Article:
Hi Ian – Be sure to gradually increase resistance and intensity over time. Just as I would never recommend that a sedentary person go find the steepest hill they can find, strap on a 40-pound weight vest, and sprint up it as fast as they can, I do not recommend that an individual unfamiliar with resistance training using maximal intensity on day one. If we work our way up to more and more resistance/intensity over a month or two we can be sure of our safety because no one workout will be so unusually intense that it does more harm than good. Using a 1 to 10 scale, we absolutely want to get to a 10, but not before we get to a 7, 8, and 9.
      – Jonathan Bailor

  2. Nancy McCoy
    Nancy McCoy says:

    This all makes sense to me intellectually, but I’m seeing you say work out at these super intense levels for a really short time twice a week and I’m trying to reconcile in my mind how this is going to get me in shape to hike 8 miles a day in the Himalayas to get to the Anapurna sanctuary (around 14,000 ft.). If I train for that by taking some long hikes with a weighted pack, do I mess up what I’m trying to do otherwise? If almost sounds that way…

    I also bought some whey protein–thanks for the info in the book on how to choose a good one. I would have been lost, otherwise. I ended up getting Optimum Nutrition Gold Standard. We’ll see how it tastes. I wish they had a sampler pack, but the best I could do was to buy a couple 1-lbs of different flavors that I thought I might like, base on review at Bodybuilder.com (seemed to be about the best place to purchase)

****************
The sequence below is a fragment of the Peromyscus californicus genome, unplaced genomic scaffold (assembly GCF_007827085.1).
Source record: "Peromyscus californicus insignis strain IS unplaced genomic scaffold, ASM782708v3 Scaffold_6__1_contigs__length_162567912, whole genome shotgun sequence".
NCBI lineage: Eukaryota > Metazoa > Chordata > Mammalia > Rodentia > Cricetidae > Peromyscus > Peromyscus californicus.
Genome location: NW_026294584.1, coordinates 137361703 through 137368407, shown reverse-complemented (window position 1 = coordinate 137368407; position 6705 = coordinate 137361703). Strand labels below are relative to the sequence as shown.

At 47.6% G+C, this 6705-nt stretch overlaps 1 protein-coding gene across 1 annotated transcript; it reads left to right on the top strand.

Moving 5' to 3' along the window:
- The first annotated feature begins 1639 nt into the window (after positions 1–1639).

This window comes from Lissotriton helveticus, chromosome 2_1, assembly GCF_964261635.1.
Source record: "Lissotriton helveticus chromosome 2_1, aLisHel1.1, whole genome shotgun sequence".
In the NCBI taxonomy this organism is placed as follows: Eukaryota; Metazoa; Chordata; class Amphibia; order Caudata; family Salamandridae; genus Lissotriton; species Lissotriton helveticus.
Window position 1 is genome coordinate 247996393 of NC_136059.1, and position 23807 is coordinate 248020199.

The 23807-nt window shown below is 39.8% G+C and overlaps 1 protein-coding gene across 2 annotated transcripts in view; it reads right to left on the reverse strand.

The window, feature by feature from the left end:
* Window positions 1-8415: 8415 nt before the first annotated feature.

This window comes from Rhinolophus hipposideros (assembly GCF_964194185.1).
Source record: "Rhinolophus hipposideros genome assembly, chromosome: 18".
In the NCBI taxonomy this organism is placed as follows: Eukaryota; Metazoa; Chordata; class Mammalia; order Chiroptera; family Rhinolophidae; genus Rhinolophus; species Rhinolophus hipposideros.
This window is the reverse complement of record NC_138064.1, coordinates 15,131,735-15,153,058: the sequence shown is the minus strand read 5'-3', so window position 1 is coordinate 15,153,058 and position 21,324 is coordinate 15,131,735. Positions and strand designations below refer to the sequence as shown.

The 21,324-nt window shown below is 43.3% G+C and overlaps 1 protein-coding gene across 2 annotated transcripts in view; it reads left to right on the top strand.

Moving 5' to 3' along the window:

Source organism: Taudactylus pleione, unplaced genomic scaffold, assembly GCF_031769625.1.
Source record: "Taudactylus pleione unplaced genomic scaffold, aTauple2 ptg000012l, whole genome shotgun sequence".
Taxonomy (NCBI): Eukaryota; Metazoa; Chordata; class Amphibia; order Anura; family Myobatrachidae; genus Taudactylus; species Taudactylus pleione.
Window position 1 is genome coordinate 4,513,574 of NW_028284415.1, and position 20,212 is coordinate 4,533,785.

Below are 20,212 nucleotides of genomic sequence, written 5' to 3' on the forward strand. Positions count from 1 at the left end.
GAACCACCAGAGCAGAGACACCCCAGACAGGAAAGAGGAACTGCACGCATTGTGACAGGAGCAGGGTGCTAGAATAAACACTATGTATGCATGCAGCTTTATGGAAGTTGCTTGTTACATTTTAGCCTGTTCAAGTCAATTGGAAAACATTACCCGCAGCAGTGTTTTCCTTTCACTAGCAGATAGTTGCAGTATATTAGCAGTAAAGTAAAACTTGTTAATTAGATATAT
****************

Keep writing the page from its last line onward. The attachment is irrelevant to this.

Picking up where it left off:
Thanks again for writing such a great book. Glad to see that it is available for Kindle now, so that will be my next purchase, as I travel quite a bit for work, it will be nice to have it with me, but not carrying around the physical book.

    • Jonathan
      Jonathan says:

      Hi Nancy – Thank you for your kind words. Keep in mind that smarter exercise is primarily designed to unclog our fat metabolism system as safely and effectively as possible. If someone has different goals such as running a marathon, improving their golf swing, etc., there are ways of training primarily designed to help with those goals. While smarter exercise will improve our health and fitness globally, activity specific exercise/training is still beneficial. Think of learning to exercise smarter like learning to read. It is foundational to our long-term goals and can be augmented with additional goal-specific training if we desire.

      – Jonathan Bailor

      PS Any facebook/twitter sharing is very much appreciated and if you’d be willing to post a quick review on amazon (link below) I’d really appreciate it. Thank you again. http://www.amazon.com/review/create-review/ref=cm_cr_pr_wr_but_top?ie=UTF8&nodeID&asin=0983520801

  3. Nancy McCoy
    Nancy McCoy says:

    Ooops! Never mind! Just found my answer in your FAQ:

    Should I avoid traditional exercise?
    No. Traditional exercise is wonderful for health. However, it is not effective at clearing the hormonal clog that causes chronic weight gain.